Too often in healthcare marketing, analytical effort is wasted trying to generate insights that support nothing more than a great creative idea. Don’t get me wrong, these insights can end up appearing useful, and can even result in a great-looking advertising campaign, but the true behavior-changing results never seem to appear as expected.
What is the missing link? I propose that, often times, the missing link gets missed further upstream from the actual data analytics. In this case, it’s as simple as directing our focus to the true moment (or moments) of decision. Ultimately, that is why we do what we do — strategic analytics supports crucial decisions — both inside the walls of our clients’ offices, and lest we forget, inside the minds of our advertising audiences.
We can be more successful by using a three-step guide: Discover, Determine, Develop.
First, discover where and when the decision is actually made.For example, is the decision to prescribe taking place in a doctor’s office or in a hospital environment? These are very controlled environments, not at all comfortable to patients, and can have a very large effect on the balance of decision-making power.
- Are the doctor and patient relaxed, or hurried?
- Is this a stressful moment for all involved, or routine and simple?
- What have each of these people been dealing with in the hours leading up to this moment?
- What happens after the decision is finished?
Second, determine who is influential in the decision-making act. The influence balance depends greatly on the nature of the disease state and product, and the truth is somewhere inside the triumvirate relationship of the HCP, Patient, and Payer.
- What can we understand of the real motivating factors involved with each persons’ decision making? It might be something as concrete as a drug interaction or tolerability issue, but also might be as trivial as not wanting to deal with the paperwork involved to get approval on “the best approach.” Maybe this is literally a “life or death” circumstance, and choice is more illusion than reality.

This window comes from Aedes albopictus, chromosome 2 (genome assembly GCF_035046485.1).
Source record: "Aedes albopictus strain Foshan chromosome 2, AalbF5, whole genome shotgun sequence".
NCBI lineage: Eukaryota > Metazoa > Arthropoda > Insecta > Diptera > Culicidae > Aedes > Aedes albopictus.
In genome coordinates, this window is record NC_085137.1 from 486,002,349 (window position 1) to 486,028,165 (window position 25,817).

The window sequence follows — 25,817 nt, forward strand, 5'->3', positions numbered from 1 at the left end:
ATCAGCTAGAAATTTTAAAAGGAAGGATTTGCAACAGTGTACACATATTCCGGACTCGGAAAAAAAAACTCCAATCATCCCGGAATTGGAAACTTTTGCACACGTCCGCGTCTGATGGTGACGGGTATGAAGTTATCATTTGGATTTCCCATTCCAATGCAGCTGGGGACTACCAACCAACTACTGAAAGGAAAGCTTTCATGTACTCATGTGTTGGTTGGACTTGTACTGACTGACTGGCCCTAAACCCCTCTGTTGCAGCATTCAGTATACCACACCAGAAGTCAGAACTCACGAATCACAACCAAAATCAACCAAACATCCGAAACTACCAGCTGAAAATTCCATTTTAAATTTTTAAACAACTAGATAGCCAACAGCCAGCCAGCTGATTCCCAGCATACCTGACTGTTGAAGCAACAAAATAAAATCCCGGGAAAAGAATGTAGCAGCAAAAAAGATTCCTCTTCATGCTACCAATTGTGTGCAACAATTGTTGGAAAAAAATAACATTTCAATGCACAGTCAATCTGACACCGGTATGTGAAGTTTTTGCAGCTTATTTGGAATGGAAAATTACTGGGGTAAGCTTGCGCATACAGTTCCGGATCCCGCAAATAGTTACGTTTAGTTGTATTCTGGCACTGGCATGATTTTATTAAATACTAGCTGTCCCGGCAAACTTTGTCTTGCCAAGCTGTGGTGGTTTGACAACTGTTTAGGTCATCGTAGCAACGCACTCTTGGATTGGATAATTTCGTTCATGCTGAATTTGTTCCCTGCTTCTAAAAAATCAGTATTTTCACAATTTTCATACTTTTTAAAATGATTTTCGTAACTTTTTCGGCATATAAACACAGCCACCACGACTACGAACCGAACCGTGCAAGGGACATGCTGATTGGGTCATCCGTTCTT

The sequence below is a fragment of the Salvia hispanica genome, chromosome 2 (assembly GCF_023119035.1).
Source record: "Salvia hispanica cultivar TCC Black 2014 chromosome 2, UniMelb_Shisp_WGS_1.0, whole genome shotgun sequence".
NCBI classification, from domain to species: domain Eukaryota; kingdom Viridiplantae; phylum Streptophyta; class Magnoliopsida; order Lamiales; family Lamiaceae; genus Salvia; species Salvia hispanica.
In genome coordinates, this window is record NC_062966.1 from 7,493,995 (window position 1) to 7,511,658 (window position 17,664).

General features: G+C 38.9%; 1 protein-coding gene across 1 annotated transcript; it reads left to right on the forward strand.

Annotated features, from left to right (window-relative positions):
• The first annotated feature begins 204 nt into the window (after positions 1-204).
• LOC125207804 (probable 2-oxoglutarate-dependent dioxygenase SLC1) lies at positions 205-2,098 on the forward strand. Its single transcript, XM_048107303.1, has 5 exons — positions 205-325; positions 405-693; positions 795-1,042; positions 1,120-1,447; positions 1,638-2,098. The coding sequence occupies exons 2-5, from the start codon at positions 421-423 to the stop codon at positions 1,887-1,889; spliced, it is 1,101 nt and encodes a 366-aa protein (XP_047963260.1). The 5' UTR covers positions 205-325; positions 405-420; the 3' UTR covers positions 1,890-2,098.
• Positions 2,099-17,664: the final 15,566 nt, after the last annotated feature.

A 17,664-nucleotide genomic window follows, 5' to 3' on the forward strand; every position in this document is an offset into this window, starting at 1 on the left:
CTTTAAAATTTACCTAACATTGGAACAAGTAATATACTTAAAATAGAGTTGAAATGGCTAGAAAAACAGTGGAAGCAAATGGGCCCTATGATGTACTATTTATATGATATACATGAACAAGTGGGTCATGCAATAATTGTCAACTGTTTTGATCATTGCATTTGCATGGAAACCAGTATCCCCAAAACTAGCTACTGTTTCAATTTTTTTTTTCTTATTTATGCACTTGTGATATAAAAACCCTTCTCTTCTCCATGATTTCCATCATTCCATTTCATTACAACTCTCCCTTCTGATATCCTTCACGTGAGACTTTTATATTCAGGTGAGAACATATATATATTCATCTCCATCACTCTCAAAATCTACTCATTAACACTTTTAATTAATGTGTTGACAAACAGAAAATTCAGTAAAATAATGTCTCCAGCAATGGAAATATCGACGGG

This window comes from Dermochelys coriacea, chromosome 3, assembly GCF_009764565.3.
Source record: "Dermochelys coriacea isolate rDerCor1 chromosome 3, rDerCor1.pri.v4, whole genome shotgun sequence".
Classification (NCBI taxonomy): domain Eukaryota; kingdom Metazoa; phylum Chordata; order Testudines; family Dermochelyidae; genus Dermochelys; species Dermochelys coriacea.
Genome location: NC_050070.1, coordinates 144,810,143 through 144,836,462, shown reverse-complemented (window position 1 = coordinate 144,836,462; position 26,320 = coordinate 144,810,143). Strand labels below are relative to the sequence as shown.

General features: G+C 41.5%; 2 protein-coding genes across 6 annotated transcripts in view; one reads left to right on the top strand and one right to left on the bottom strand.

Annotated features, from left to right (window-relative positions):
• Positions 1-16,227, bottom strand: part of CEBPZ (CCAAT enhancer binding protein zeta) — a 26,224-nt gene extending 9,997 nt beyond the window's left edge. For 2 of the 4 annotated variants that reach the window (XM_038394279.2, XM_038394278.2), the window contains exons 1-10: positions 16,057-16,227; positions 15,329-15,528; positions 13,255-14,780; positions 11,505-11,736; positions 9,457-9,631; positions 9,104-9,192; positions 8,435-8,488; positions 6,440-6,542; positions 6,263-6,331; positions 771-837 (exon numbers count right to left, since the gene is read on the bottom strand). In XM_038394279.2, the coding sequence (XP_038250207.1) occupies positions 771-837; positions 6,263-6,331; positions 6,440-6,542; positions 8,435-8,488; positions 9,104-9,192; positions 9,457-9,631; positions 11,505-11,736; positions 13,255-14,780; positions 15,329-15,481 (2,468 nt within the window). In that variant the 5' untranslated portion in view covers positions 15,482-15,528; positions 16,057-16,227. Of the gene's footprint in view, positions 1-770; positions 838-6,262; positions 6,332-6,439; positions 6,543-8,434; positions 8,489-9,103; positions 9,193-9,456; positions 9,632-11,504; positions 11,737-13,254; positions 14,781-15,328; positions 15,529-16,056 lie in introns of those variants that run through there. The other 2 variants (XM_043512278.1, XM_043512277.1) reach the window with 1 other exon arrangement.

- Who, or what, is truly influencing the decision? These factors tend to sway the influence from one party to another, and we can get a read on this from the complexity of the disease state, the price and formulary accessibility of the drug (and how much a co-pay affects this), as well as the physical delivery of the drug.
Third, develop relevant data-supported insight to support a confident decision. Join together your learnings about the decision-making situation and the people involved, and document this in whatever format that you and your team can easily understand. Whether tabular, narrative, or even a graphical journey map, the goal now is to identify the elements and moments that can be influenced by new marketing or sales information. Make these influence moments the target for data-supported insights, because in many ways, the effort you have just gone through to focus this target has also prioritized all analytical effort into two categories: (a) crucial for stakeholder decision-making, and (b) nice to have for the overall working effort.
Be prepared to iterate this discovery and insight targeting effort a few times, as you refine your understanding of the situation and the influence moments. In today’s ever-shifting healthcare marketplace, more than ever before, the truth behind a decision can be elusive.
These three steps can help the entire marketing organization produce more power from the same people, simply by providing a clear strategic path, now with analytics driving a more focused and purposeful effort. Maybe you are feeling like this human-centered empathetic process seems closer to “planning” than “analytics.” (Hint: it historically is!) It all depends on how your strategy teams are organized. One way or the other, hopefully I’ve made it evident that collaborative thought can increase the power of the output.
This article originally appeared on MediaPost